Inflammation Calming Meditation: This is a 15 minute meditation aimed at calming inflammation. For those of you with food sensitivities, I find it especially helpful to sit quietly, close your eyes, and listen to this meditation after eating. I believe that if you can train your body to associate eating with relaxation, you can significantly decrease your food reactions. And for everyone else, this is a great stress reduction meditation, which is always helpful for overall health. 

Friday, August 24, 2012

Italian Style Flatbread (Grain-Free, Soy-Free, Vegan)

Photo Credit: Matt Calabrese

Hell yes. That's all I can say about this recipe. It's from The Essential Gluten-Free Baking Guide Part 1 and it's one of my favorites. I developed it based on my recipe for yeast-free English muffins. Whenever I do a demo for a gluten-free baking class, I make this bread because I know it will be a hit. In fact, at my last demo, one woman came up to me and sheepishly asked if there was any left. She said she wanted more because it was the best bread she's ever tasted. I asked her if she was gluten-free and she told me she wasn't; she just came to the demo out of curiosity.

To me, that is the biggest compliment. It's one thing when someone who eats gluten-free likes my food, but when a gluten eater appreciates it... I get a little giddy.

I'm sharing this recipe with you today because I want to tell you about an awesome deal that has put together. Knowing how much we love their flours, they came up with a package deal for you. Order The Essential Gluten-Free Baking Guide Part 1 at, and you'll also receive millet flour, almond flour, and coconut flour to help you get started with your baking.

 Gluten-Free Flour Bundle includes: 
  • 1 copy of The Essential Gluten-Free Baking Guide Part 1
  • 1 pound each of almond flour, coconut flour, and millet flour
At just $29.99, this is a great way to get started with baking your way to gluten-free freedom! Know anyone with a birthday coming up?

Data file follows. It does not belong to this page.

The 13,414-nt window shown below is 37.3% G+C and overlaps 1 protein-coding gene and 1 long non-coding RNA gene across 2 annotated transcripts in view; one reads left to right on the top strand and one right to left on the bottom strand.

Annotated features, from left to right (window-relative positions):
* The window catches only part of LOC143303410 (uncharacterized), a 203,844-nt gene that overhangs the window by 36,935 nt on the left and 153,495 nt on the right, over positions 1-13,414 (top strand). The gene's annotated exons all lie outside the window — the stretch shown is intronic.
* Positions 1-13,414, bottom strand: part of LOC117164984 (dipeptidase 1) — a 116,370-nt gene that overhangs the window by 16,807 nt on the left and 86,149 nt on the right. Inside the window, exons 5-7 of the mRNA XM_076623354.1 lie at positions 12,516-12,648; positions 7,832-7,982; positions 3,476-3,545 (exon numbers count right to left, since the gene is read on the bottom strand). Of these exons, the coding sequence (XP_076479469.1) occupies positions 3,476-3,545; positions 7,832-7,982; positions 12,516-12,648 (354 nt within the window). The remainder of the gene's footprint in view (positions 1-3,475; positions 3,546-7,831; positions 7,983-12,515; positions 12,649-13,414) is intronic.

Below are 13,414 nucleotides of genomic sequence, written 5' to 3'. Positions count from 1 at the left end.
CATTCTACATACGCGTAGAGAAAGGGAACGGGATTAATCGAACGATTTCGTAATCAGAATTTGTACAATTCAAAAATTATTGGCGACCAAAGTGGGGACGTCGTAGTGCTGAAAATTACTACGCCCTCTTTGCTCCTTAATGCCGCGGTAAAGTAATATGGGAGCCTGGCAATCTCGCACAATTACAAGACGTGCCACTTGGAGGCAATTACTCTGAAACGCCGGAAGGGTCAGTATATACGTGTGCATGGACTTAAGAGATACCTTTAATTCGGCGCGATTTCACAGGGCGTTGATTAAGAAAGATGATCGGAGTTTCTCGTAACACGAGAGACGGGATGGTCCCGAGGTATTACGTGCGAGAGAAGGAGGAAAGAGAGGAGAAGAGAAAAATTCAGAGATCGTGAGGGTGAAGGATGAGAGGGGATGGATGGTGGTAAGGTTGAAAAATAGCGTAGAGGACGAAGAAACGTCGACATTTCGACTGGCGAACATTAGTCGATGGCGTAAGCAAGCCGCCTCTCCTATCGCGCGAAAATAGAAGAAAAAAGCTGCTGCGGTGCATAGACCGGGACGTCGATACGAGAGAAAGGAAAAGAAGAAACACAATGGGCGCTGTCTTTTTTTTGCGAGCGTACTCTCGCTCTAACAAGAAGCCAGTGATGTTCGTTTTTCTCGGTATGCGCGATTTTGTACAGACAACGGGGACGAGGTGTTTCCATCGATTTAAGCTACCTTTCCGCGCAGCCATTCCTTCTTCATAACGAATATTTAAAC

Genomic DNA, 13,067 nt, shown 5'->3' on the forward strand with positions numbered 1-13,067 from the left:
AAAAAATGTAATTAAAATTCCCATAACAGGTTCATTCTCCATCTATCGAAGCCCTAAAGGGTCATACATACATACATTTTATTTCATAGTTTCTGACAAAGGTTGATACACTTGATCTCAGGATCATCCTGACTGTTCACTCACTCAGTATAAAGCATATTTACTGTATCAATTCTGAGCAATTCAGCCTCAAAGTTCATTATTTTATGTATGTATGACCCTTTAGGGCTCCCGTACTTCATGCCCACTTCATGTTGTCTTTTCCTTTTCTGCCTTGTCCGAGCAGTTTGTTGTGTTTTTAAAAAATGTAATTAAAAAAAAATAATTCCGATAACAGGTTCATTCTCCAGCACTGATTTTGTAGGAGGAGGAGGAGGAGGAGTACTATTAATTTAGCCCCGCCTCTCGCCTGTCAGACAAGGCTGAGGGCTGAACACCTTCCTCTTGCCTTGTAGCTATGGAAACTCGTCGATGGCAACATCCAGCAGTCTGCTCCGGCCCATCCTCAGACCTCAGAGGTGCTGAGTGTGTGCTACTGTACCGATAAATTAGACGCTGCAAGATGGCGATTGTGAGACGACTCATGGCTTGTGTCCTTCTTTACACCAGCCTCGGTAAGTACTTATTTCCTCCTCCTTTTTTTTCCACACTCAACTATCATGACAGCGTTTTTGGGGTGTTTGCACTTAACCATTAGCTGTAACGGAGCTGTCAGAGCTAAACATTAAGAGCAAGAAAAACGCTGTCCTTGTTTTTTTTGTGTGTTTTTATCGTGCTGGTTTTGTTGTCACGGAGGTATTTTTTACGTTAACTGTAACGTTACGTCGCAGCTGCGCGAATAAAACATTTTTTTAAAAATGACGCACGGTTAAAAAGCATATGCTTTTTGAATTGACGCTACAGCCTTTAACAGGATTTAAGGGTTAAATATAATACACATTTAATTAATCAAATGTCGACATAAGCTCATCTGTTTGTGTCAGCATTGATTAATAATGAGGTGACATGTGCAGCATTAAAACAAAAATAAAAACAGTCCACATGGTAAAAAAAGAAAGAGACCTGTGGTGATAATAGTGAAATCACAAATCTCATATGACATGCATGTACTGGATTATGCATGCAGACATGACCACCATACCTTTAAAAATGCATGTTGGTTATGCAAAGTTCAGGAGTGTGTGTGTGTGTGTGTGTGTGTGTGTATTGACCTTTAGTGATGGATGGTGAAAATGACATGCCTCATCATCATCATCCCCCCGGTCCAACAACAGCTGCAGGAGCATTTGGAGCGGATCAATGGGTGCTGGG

Italian-Style Flatbread (Grain-Free, Soy-Free, Vegan) Print Me
This flatbread is soft on the inside with a crunchy exterior. It can be sliced thin and served with hummus or cut into panini-size slices to make sandwiches. If you’re in the mood for something sweet, skip the savory filling and sprinkle it with cinnamon and sugar before baking. 

Yield: One 12 x 14 inch rectangle 
Italian-Style Filling 
2 teaspoons olive oil 
¼ medium onion, diced (approximately ½ cup, diced) 
2 cloves garlic, minced 
1/4 cup packed fresh basil, minced 
¼ cup pitted kalamata olives, chopped (optional) 
¼ cup sun-dried tomatoes, diced
178 grams blanched almond flour (1 ½ lightly filled cups plus 3 tablespoons) 
112 grams tapioca starch (¾ cup plus 3 tablespoons) 
2 1/2 teaspoons xanthan gum or guar gum 
4 teaspoons baking powder (grain free baking powder recipe) 
½ teaspoon fine grain sea salt 
1 1/2 cups water 
¼ cup olive oil


  1. Preheat oven to 400 degrees F. Grease a cookie sheet (approximately 12 x 14 inches) and set aside. 
  2. Heat 2 teaspoons of olive oil in a small skillet over medium-low heat. Add onions and sauté until just tender, 3-4 minutes. Add garlic and continue to sauté for about 1 minute, stirring constantly. Take off heat and put in a small bowl. Stir in basil, olives, and sun-dried tomatoes. Set aside.  
  3. In a large bowl, whisk almond flour, tapioca starch, xanthan gum, baking powder and salt.  
  4. In a medium sized bowl, whisk water and ¼ cup of oil. Pour into dry ingredients, stirring constantly until evenly mixed.  
  5. Stir in the onion, garlic, basil, olives, and sun-dried tomatoes.  
  6. Spoon the dough onto the middle of the cookie sheet. With the back of a spoon (I find wooden spoons work best), spread the dough until it almost reaches all four corners of the sheet. It should be about an inch thick, but no more. If it's too thick, it won't bake inside. It will be really sticky, but this is how it should be! Brush extra olive oil on the dough. Bake for 30-35 minutes, until it begins to get golden brown on top.  
  7. Let cool, then cut into slices. You can cut larger slices to use as sandwich bread or smaller slices to use as dipping bread.
Best when eaten fresh from the oven, but leftovers can be stored in an airtight container in the fridge for days or frozen for later use. 

Note: For those of you who can't or choose not to use xanthan or guar gum, I have tried over and over to make these gum free, but my normal ideas (flax, chia, or psyllium) aren't working. If you figure it out, please let me know! I'll be forever grateful!